The danger for Merkel is not just growing from the outside, however. An uprising against her policy is flaring up within the CDU itself. In mid-October 2015, 126 CDU functionaries, including 38 Landtag deputies, wrote a so-called Brandbrief (incendiary letter) that criticised her open borders policy, putting an end to the internal unity of this previously united party. The party members’ main demand was for their leader to close Germany’s borders to refugees arriving from «stable» countries. Merkel dismissed the demand, but the letter continues to make its way around the party’s Land organisations, gathering more and more signatures. The signatories include well-known functionaries from the top echelons of the CDU in Berlin and Lower Saxony, European Parliament deputies and others.
The situation with the CDU’s main ally – the Christian Social Union in Bavaria (CSU) – is not faring any better.
CSU chairman Horst Seehofer is threatening Angela Merkel with serious political and legal consequences if her open borders policy fails. He is prepared to go far, to the point of breaking up the coalition, and is threatening to withdraw three of his ministers from the cabinet (the ministers for transport, agriculture and development) if the CSU’s demands regarding limiting the influx of refugees to 200,000 per year are not met. And to make sure Merkel knows full well that he is not joking, Seehofer is promising to begin proceedings to check that her policy complies with constitutional requirements. He intends to achieve a significant reduction in the number of refugees as early as the next few weeks.
Everything points to the fact that the political barometer in Germany is showing a «storm warning» for Angela Merkel. Elections are due to take place in five federal states in the coming year and the predictions for these are looking rather bleak for the CDU.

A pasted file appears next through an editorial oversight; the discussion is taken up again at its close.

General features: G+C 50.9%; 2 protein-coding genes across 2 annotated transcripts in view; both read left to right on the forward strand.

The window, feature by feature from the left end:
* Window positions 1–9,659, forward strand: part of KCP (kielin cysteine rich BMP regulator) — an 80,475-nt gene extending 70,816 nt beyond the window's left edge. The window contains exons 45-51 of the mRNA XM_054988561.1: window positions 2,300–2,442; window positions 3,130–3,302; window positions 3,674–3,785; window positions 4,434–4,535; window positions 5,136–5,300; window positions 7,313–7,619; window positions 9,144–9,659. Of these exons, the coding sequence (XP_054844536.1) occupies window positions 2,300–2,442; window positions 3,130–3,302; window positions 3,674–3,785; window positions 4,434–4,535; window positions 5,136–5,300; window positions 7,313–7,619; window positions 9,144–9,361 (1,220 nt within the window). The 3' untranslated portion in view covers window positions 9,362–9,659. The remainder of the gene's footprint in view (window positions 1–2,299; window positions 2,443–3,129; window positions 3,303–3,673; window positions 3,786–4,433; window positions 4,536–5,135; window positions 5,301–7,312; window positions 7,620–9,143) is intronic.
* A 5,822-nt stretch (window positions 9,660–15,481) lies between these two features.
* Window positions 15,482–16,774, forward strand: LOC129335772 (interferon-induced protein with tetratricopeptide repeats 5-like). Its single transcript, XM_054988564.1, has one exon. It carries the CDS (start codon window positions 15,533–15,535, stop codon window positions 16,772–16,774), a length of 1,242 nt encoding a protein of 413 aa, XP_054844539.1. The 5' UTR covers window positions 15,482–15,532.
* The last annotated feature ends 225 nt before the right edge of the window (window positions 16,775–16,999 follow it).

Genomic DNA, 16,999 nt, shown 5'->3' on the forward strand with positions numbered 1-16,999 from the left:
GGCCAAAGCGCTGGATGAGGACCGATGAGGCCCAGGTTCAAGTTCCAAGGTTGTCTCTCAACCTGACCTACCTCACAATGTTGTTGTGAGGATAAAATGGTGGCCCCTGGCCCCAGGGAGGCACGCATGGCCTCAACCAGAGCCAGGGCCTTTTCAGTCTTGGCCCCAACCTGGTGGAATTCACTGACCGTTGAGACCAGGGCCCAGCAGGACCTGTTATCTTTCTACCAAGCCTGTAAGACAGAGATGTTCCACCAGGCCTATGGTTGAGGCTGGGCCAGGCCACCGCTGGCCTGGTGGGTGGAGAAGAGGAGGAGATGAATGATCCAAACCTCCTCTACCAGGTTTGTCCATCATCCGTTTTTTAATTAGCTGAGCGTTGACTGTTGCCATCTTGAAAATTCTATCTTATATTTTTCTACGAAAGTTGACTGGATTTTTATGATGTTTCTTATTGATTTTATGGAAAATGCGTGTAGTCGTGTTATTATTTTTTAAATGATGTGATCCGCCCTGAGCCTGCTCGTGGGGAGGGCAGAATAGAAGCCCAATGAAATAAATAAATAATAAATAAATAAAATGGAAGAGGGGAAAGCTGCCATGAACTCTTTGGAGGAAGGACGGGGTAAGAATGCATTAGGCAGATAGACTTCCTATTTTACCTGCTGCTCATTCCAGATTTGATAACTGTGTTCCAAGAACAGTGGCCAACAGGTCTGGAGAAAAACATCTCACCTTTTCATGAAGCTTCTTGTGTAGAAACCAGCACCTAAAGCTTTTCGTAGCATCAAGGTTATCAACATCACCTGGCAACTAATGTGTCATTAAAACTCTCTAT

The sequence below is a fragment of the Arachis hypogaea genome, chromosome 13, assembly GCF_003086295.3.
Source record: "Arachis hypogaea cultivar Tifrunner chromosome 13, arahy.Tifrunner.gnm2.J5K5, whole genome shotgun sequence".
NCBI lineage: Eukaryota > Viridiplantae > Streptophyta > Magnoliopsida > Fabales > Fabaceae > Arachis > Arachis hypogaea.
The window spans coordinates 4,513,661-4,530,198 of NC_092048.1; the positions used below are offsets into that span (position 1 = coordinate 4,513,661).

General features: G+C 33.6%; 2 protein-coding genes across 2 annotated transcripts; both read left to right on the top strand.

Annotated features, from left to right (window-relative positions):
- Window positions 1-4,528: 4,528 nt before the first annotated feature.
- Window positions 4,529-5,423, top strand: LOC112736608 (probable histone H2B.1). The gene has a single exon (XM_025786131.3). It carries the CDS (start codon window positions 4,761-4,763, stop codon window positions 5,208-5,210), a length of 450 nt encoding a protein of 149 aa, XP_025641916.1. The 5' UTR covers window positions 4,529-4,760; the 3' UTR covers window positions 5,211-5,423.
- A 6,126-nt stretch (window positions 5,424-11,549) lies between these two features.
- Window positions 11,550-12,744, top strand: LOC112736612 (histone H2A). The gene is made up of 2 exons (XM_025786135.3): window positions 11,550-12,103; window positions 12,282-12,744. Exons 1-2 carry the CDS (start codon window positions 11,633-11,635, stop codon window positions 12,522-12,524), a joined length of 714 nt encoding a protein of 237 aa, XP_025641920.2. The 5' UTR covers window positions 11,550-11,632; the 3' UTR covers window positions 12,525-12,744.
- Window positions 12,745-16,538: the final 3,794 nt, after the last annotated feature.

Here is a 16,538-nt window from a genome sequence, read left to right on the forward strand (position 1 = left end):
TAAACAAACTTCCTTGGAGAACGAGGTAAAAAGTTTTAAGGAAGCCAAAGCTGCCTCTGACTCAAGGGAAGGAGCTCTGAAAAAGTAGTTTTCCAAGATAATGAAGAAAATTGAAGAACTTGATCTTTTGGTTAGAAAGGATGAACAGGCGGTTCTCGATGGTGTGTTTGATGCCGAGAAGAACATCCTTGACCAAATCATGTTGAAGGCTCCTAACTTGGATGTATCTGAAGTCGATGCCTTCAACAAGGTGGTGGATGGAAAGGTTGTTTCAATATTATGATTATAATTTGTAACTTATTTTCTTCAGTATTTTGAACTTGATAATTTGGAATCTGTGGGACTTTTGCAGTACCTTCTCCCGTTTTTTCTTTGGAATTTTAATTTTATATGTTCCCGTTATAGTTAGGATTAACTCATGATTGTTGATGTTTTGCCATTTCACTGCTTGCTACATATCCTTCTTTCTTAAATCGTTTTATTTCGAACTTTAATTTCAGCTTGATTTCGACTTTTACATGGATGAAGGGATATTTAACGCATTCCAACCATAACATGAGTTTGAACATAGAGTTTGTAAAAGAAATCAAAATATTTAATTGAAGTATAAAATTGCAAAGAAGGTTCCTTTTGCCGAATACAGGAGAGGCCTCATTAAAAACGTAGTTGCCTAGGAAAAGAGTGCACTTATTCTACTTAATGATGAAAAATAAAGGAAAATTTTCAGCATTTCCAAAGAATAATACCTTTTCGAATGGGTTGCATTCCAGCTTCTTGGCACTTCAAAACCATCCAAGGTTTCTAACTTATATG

In three of the five federal states – Saxony-Anhalt, Mecklenburg-Vorpommern and Berlin – the influence of the AfD and Pegida is extremely strong and this could ruin the political landscape for the CDU once and for all on the eve of the 2017 federal elections. Especially since preliminary surveys indicate that everything is heading that way. Referring to a survey conducted by Emnid, the German Institute of Pubic Opinion, at its request, the Bild am Sonntag newspaper reported in November 2015 that the majority of German citizens did not want to see Angela Merkel in the post of German Chancellor following the 2017 Bundestag elections: 48 per cent of those questioned voted unequivocally against her re-election. In the current situation, this sounds like a final judgement.
The ongoing and rapidly increasing influence of the Alternative for Germany party and its entry into the foreground of German politics will put an abrupt turnabout of the country within the European Union on the agenda. Without Germany, the EU will become a colossus with feet of clay and a very short shelf life, so someone very clever indeed organised the «sex terror» carried out by migrants against the good people of Germany.